Roth IRA or 401(k): New retirement law increases tax-free savings options

CNN/ Newswire | 2/13/2023, 2:20 p.m.
Secure 2.0, the new retirement rules that lawmakers passed in late December, includes several provisions that will make the tax-free …
A new retirement law increases tax-free savings options. Mandatory Credit: cokada/E+/Getty Images

Originally Published: 13 FEB 23 12:52 ET

Updated: 13 FEB 23 13:53 ET

By Jeanne Sahadi, CNN

(CNN) -- Secure 2.0, the new retirement rules that lawmakers passed in late December, includes several provisions that will make the tax-free savings vehicle known as a Roth more accessible and flexible. And, in one instance, it will mandate that some higher-income earners put a portion of their 401(k) savings in a Roth account.

The value of a Roth IRA — or a Roth 401(k), which is now offered as an option in nearly 90% of employer-sponsored plans and has no income eligibility limits — is to let your money grow and then be withdrawn in retirement tax free.

Roth savings can be beneficial if you expect to be in a higher tax bracket than you are now for at least some years in retirement. And given how frequently tax laws change, having a tax-free source of money gives you more financial flexibility.

The quid pro quo: Your contributions are taxed in the year you make them. By contrast, when you save in a deductible IRA or 401(k), you get a tax deduction for your contributions the year you make them, but then pay tax on them — plus any growth from the investments you made with them — when you take the money out.

How Secure 2.0 broadens access

Here are four key Roth-related changes in the new retirement law.

Catch-up contributions for high earners: If you're at least 50 and max out your contributions to your 401(k), you will be permitted to save an additional $7,500 in catch-up contributions.

But, starting in 2024, if you earn $145,000 or more, the new law requires those catch-up contributions be treated as Roth contributions and therefore taxed in the year you make them. That would be the case even if your contributions up to the annual federal limit were made on a pre-tax basis.

Starting in 2025, the new law will raise the 401(k) catch-up contribution limits to $10,000 for anyone age 60, 61, 62 and 63.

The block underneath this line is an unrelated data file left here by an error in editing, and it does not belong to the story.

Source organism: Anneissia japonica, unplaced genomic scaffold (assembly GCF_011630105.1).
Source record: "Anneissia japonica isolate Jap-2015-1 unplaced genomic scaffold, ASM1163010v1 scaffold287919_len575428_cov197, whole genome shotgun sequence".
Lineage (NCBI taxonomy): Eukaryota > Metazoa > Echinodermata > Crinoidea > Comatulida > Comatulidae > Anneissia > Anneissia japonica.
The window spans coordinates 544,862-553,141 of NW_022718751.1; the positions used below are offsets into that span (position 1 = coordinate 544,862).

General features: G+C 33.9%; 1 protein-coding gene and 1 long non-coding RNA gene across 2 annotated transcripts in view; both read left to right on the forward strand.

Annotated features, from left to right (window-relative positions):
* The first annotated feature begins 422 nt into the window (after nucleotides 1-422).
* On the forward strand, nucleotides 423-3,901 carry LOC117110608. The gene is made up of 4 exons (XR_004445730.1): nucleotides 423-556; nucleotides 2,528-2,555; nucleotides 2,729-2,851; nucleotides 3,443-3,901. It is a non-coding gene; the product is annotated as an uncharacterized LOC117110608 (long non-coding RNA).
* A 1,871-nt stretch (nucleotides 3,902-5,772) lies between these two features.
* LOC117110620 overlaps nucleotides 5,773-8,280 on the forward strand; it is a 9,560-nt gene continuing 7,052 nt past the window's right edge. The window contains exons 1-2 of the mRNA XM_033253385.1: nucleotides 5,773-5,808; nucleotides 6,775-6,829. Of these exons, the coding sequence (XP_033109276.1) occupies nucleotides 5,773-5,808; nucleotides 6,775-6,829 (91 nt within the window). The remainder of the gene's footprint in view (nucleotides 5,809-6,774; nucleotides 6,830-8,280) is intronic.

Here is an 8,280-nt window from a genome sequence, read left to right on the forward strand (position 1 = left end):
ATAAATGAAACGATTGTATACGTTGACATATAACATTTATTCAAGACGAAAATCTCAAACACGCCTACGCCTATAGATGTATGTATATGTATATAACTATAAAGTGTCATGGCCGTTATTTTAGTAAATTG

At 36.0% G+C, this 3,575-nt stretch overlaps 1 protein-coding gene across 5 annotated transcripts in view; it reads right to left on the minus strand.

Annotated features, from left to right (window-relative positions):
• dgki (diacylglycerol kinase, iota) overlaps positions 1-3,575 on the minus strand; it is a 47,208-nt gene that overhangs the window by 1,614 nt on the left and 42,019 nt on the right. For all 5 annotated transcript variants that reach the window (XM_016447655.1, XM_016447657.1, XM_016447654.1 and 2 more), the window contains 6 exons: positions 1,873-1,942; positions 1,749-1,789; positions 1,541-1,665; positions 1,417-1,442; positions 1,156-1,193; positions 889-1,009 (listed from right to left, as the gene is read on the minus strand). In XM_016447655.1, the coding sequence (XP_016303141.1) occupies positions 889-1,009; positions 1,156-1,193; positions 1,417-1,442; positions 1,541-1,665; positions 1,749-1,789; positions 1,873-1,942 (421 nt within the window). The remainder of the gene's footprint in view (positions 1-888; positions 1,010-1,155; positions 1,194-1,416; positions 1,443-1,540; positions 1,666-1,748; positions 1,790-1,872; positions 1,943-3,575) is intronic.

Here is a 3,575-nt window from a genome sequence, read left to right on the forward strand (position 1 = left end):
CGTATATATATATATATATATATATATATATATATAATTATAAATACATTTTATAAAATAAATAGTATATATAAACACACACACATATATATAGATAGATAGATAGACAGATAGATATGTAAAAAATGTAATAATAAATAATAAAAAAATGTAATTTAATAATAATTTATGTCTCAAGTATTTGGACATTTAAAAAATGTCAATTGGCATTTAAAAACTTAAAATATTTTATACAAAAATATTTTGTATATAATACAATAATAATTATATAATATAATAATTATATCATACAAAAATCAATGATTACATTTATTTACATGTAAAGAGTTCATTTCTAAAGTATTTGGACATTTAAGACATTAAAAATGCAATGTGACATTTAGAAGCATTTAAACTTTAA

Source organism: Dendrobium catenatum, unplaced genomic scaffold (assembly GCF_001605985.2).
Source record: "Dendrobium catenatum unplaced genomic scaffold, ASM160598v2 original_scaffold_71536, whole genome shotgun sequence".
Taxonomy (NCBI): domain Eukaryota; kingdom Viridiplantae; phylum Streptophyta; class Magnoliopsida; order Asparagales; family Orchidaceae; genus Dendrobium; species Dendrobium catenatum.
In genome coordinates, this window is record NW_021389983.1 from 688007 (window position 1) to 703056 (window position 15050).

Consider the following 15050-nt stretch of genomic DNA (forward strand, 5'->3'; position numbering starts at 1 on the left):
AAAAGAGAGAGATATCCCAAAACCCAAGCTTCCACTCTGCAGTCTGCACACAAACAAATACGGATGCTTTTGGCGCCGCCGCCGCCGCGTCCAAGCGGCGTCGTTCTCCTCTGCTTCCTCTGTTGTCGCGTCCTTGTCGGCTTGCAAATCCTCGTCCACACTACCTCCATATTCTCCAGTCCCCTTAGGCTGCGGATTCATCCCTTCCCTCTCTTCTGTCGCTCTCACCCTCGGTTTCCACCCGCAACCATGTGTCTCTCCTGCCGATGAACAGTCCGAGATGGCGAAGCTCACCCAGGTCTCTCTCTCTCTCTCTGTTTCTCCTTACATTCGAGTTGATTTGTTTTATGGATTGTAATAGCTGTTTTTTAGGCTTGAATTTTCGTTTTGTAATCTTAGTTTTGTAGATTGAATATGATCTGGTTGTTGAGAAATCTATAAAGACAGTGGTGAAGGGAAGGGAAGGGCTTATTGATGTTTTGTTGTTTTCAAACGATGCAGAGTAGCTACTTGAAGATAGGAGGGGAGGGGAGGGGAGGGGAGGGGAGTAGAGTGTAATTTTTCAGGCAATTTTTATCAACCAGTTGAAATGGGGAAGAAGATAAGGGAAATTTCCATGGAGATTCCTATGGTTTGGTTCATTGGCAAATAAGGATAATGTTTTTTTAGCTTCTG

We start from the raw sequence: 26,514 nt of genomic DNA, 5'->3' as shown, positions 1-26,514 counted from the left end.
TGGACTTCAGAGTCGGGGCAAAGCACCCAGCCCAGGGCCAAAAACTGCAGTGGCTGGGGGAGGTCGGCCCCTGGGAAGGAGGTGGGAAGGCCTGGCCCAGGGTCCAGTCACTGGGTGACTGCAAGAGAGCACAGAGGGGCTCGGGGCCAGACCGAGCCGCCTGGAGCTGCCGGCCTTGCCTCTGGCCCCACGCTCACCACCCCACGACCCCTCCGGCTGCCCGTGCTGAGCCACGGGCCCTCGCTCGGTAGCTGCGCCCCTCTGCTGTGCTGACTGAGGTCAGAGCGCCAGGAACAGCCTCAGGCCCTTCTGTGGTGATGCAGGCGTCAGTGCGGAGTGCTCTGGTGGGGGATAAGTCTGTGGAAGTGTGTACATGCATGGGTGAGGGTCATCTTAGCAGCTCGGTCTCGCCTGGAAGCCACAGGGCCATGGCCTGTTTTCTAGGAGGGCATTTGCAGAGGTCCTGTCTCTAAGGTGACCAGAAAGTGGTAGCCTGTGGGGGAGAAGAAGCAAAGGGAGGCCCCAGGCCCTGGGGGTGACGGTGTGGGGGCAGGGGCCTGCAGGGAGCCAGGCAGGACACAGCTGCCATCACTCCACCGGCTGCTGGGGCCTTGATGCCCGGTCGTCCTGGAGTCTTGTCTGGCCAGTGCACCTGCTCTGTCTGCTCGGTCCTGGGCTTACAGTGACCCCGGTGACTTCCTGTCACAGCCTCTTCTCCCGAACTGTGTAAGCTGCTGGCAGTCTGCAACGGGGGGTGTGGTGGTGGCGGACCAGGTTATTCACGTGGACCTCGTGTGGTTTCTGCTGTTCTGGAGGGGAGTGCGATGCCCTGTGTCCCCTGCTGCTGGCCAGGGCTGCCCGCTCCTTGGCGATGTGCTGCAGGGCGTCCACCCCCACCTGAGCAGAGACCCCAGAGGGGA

One issue to watch this year: There is a drafting error in the law that would ban the right to make any catch-up contributions after 2024. So lawmakers either must make a technical correction in the law, or the Treasury and IRS will need to issue regulatory guidance to plan sponsors to clarify that catch-up contributions are intended to be permitted, said Brigen Winters, a principal and policy practice chair at Groom Law Group.

SIMPLE and SEP IRAs: Both SEP IRAs and SIMPLE IRAs — which are used by small businesses — are now permitted to be designated as Roth IRAs if a small business owner chooses. The provision went into in effect this year.

Employer and nonelective matches in 401(k) plans: Right now, even if you are making your contributions to a Roth 401(k), any matching contributions from your employer are still treated as tax deferred, meaning you won't be taxed on them until you start taking distributions from your account.

The new law lets employers give plan participants the option of designating their matches as pre-tax or after-tax into a Roth account if those matches are considered fully vested. Fully vested means the money is all yours when you leave the company. Some employers let their matches fully vest within the first year or two of an employee's tenure. Others may only treat matches as fully vested in years three, four or five.

In addition, starting in 2024, another new provision in Secure 2.0 will let employers match an employee's student loan payments and invest those matches in a retirement account for the employee. (This can be especially helpful if employees are having trouble saving for retirement while paying off their loans.)

Again, in the case of these nonelective matches, employees may be given the choice of whether to make the match on a pre-tax basis or on an after-tax Roth basis.

Distribution rules: One of the benefits of having a Roth IRA while you're alive is that you are not required to take annual distributions from it if you don't want to. That is not the case if you have a Roth 401(k) — that account is subject to all the required minimum distribution rules that apply to retirees in their 70s. The only way to remedy that is to roll your Roth 401(k) money into a Roth IRA.

But, starting in 2024, your Roth 401(k) will no longer be subject to required minimum distribution rules.

That can be a benefit, Winters said, if you like the investments offered in your 401(k) plan and if they have a lower cost than what you might find if you managed your own IRA in a brokerage account.